Olber's Paradox for Dummies Like Me
Doesn't it just look static and eternal?
Growing up in awe, but clueless
If you grew up not knowing a ton about basic cosmology concepts (like me during the 70s and 80s, for instance, when essentially nobody knew much about the cosmos), or if you just never learned much about the universe in school, you might have looked up and wondered why the night sky isn't unbelievably bright with light from all the stars in the universe. After all, it was assumed by many for centuries that there were an infinite number of stars in the universe, and that the universe was "static and eternal." This means that the universe was believed to have been around literally forever, and it wasn't expanding or contracting.
So why isn't the night sky we observe at night bright as all get-out, completely saturated with photons in every line of sight, as far as the eye can see? Well, we know now that it's because of the expansion of the universe (ever-accelerating) and the finite age of the universe, coupled with the finite age of stars. Back in the early 19th century, though, Heinrich Wilhelm Olbers pointed out that the universe couldn't possibly be static, eternal, and infinite. Let's take a quick look at how he figured that out.
The way things looked
Static. Eternal. Infinite.
Our ancestors had good reasons to assume all of this was true based on their observations at the time. First, the further we peered with our newly invented telescopes (perfected by Galileo, but invented elsewhere), the more stars we kept finding, no matter how far out we looked. The universe certainly seemed to be full of an infinite amount of stars, as far as we could tell.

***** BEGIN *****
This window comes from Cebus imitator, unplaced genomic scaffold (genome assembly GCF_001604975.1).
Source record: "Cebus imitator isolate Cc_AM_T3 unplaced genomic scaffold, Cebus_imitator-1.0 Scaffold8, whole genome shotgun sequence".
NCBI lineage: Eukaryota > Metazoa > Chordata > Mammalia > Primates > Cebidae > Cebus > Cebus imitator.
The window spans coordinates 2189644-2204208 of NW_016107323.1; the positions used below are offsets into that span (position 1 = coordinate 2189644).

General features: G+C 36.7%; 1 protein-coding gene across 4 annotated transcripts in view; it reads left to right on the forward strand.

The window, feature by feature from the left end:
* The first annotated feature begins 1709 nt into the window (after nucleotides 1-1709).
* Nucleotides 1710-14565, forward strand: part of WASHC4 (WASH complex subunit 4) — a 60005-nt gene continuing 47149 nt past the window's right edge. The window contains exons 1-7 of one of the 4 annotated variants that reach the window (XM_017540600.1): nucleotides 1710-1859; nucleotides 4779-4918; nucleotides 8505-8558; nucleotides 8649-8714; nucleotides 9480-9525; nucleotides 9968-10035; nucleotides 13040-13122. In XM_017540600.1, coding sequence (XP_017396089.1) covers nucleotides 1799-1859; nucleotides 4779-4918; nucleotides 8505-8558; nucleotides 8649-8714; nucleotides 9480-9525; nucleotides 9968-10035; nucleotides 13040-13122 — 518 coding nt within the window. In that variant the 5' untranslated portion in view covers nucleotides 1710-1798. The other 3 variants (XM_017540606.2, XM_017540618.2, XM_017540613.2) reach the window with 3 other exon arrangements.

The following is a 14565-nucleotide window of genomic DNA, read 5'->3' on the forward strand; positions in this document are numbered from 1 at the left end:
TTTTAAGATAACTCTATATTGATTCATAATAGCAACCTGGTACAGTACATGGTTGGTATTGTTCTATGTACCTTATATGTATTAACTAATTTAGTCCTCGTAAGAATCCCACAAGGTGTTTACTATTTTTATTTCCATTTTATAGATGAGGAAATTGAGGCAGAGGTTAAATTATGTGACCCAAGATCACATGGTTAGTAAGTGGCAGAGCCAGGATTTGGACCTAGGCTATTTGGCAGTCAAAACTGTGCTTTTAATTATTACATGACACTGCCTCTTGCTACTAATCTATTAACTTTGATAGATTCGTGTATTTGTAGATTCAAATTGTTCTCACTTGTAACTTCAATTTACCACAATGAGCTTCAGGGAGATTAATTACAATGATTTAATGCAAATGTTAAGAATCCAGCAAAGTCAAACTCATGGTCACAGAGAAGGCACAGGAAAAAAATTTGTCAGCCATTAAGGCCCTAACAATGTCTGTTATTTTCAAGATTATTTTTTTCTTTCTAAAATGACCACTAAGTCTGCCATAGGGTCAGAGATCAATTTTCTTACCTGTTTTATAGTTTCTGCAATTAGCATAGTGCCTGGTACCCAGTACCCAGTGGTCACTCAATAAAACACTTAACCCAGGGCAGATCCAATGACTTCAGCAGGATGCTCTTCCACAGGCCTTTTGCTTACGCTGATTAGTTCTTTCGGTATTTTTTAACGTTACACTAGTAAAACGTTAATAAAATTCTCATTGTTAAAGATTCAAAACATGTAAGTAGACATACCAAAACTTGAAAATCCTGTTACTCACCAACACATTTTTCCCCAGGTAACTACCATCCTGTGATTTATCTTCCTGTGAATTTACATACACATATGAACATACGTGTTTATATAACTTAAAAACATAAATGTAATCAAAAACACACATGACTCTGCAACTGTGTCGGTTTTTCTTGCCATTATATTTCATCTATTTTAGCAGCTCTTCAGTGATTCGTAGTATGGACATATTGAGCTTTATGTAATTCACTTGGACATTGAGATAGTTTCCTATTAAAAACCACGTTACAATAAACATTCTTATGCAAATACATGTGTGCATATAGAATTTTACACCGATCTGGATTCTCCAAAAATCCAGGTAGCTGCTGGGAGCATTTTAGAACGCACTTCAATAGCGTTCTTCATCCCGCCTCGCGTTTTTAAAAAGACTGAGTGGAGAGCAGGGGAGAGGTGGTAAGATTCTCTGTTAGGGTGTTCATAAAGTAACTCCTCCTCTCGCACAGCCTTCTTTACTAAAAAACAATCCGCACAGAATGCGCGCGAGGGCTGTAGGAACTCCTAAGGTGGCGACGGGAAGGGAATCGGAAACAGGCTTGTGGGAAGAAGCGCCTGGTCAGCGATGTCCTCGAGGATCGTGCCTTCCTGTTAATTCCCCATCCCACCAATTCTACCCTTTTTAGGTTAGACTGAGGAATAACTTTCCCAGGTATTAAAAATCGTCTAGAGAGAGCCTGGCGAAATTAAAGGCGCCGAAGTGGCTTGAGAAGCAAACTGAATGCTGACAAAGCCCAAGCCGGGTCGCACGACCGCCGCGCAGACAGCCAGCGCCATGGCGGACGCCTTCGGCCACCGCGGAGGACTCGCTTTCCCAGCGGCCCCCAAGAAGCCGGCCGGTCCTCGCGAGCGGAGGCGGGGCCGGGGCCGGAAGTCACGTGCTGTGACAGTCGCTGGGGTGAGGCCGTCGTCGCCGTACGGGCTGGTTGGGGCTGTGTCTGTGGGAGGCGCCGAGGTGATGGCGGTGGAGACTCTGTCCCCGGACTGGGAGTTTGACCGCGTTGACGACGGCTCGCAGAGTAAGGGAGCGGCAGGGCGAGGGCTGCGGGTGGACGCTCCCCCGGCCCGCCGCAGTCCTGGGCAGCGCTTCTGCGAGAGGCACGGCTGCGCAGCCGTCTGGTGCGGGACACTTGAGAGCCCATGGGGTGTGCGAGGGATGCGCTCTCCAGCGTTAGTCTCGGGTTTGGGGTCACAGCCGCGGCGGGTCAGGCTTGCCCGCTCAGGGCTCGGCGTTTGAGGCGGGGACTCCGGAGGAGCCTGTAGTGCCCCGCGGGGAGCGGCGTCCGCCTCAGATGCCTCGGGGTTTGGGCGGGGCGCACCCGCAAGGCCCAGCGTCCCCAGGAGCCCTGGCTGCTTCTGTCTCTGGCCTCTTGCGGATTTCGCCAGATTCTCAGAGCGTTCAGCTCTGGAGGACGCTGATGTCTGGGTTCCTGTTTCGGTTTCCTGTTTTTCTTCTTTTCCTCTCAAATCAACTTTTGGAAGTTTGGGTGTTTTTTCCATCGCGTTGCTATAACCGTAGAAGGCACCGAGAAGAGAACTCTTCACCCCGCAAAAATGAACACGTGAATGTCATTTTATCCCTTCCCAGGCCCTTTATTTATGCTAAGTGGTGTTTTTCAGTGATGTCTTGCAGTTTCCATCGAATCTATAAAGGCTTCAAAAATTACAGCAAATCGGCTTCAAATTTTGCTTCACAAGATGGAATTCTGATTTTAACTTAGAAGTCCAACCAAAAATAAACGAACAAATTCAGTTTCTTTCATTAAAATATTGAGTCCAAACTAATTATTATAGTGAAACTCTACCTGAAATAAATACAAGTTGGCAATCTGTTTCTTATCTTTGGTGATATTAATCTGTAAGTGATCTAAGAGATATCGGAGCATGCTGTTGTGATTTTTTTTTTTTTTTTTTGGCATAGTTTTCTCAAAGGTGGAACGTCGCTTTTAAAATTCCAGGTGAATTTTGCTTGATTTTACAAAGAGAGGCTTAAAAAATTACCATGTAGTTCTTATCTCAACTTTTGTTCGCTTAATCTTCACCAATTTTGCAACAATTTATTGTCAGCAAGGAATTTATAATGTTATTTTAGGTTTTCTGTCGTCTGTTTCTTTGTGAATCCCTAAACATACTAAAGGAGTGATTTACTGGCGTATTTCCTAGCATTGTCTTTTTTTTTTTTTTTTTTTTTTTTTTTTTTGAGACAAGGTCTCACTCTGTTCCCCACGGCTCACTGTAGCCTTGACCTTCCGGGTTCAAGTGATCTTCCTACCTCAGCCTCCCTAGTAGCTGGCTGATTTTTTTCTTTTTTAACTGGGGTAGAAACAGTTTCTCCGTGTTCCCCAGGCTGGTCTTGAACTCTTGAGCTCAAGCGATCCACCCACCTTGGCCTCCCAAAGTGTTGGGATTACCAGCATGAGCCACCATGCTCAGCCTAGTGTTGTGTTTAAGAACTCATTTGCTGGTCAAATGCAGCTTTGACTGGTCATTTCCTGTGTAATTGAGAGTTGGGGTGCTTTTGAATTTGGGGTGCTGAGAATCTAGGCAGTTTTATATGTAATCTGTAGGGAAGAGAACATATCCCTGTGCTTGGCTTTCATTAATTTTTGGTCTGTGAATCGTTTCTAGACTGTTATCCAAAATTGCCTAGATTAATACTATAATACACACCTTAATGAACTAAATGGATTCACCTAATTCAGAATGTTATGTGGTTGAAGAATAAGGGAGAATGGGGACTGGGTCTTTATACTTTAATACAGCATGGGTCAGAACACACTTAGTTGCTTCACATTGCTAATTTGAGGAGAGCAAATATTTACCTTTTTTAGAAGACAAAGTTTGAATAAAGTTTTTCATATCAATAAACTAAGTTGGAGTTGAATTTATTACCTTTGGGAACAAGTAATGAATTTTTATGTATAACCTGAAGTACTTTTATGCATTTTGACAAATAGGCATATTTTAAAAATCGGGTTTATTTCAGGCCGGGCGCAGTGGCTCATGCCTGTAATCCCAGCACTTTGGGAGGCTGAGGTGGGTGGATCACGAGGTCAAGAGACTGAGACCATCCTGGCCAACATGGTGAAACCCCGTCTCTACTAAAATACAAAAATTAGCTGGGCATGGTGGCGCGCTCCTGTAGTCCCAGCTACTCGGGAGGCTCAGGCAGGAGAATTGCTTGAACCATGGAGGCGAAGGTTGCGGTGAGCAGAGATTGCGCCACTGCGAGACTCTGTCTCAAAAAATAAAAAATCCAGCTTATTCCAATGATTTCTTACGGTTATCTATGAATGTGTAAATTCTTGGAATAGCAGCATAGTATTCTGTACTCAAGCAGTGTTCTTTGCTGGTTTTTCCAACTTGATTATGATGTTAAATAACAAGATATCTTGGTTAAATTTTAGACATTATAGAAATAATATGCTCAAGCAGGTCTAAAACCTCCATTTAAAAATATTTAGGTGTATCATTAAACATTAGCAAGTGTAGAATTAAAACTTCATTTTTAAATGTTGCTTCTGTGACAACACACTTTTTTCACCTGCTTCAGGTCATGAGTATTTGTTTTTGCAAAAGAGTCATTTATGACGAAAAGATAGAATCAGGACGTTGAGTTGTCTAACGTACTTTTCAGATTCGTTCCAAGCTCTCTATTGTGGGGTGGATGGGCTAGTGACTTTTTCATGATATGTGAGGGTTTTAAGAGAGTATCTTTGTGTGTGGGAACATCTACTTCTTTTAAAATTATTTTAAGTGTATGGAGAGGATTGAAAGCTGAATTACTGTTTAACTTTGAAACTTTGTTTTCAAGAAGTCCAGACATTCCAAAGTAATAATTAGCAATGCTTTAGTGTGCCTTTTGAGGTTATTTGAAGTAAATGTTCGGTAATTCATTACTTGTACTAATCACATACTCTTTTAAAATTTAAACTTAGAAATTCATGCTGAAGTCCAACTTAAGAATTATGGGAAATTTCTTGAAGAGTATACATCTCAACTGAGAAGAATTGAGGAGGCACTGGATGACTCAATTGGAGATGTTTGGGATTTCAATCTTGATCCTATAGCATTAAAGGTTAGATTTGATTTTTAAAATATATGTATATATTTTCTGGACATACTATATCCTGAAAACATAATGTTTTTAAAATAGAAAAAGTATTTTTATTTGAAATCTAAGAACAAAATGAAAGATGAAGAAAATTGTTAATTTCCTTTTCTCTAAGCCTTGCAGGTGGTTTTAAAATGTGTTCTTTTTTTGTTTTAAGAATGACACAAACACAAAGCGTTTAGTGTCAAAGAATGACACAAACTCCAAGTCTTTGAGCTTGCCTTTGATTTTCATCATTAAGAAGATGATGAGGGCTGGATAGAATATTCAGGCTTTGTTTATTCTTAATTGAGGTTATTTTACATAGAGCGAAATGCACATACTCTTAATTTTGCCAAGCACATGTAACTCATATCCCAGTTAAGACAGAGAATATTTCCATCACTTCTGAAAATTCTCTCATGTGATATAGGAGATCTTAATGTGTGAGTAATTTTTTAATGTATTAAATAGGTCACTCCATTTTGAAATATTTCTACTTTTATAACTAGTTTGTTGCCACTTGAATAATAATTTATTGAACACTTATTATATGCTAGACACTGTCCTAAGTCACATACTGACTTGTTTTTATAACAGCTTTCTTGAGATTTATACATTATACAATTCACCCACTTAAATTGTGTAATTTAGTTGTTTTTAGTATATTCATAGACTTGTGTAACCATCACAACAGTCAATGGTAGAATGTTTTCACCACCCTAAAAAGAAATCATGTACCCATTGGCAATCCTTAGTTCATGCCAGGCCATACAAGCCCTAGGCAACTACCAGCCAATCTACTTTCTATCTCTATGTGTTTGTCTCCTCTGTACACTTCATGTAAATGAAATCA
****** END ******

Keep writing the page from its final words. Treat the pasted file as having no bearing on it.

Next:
As for the age of the universe being infinite, we simply didn't have any reason to think otherwise. That the universe had been around forever was one very strong prevailing scientific notion, and to argue otherwise would imply (to many minds) a "moment of creation", and thus a creator.
And for the universe being "static"? This was assumed by virtually everyone - including, famously, Einstein, who included his "cosmological constant" in with his equations on general relativity, later calling the addition of the infamous term his "biggest blunder" - for nearly all of recorded history. It wasn't until Vesto Slipher first, and then Edwin Hubble later on in 1929 announced their findings that the universe itself was expanding, that this thought paradigm began to show cracks. Even when the "static and eternal" concept faced opposition from evidence, in swooped the "Steady State" theory championed by Fred Hoyle (brilliant in his own right, but dead wrong here) to try to explain away the discrepancies the new "Big Bang" theory had brought to bear upon the concept.
The 19th century stage is set
All of this sets the tone for Heinrich Wilhelm Olbers, who, in the early 19th century, nearly a century before relativity, and more than a century before the discovery that the universe was, indeed, expanding, concluded one very interesting thing: there's just no way the universe could be static, eternal, and infinite if the night sky wasn't completely bright. Up until the early 20th century, telescopes revealed the universe as simply the Milky Way galaxy, with other "nebulae" (galaxies) as being a smudgy part of our own. The technology just didn't exist to suggest otherwise. Others actually drew the same conclusion as Olbers, including, most famously, Lord Kelvin in the early 19th century, but the paradox bears Olbers' name.